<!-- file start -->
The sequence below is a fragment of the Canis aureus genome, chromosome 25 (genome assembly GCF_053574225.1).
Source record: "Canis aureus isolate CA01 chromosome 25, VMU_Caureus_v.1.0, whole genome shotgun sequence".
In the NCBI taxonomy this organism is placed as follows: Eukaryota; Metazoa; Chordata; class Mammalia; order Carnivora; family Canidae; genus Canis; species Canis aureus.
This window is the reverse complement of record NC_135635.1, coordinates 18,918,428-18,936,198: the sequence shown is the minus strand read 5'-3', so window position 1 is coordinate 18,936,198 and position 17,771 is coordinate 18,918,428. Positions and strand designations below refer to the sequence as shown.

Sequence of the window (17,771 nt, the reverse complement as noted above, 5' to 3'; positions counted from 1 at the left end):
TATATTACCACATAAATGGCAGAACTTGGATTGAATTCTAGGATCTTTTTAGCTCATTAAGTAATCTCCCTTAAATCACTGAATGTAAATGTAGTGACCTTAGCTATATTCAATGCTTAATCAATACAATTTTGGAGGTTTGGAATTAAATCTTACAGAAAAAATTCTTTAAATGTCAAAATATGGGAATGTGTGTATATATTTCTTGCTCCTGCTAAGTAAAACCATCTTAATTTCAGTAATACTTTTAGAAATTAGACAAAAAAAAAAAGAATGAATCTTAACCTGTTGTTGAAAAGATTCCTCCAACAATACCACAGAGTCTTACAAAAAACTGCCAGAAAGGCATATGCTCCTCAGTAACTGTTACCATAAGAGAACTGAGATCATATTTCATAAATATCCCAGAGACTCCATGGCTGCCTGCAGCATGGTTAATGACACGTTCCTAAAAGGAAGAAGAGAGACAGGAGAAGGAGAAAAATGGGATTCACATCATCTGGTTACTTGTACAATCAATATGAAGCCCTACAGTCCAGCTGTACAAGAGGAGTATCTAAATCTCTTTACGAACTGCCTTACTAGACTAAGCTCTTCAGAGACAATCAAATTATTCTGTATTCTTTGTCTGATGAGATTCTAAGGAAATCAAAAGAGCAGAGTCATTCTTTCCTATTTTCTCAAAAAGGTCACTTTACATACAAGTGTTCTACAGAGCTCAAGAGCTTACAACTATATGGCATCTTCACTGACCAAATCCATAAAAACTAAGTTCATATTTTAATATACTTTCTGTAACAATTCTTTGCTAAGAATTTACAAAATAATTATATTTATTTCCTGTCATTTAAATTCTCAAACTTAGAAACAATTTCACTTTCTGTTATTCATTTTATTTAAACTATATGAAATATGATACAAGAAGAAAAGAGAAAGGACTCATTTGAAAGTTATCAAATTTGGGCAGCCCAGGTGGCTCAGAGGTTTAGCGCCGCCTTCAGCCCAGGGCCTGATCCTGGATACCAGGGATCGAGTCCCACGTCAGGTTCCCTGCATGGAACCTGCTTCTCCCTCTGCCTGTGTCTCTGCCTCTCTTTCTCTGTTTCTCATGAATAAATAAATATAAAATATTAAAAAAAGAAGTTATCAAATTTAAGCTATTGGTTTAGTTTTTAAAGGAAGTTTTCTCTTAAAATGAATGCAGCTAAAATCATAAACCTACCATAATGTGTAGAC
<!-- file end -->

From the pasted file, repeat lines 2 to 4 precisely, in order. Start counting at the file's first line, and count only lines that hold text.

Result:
Source record: "Canis aureus isolate CA01 chromosome 25, VMU_Caureus_v.1.0, whole genome shotgun sequence".
In the NCBI taxonomy this organism is placed as follows: Eukaryota; Metazoa; Chordata; class Mammalia; order Carnivora; family Canidae; genus Canis; species Canis aureus.
This window is the reverse complement of record NC_135635.1, coordinates 18,918,428-18,936,198: the sequence shown is the minus strand read 5'-3', so window position 1 is coordinate 18,936,198 and position 17,771 is coordinate 18,918,428. Positions and strand designations below refer to the sequence as shown.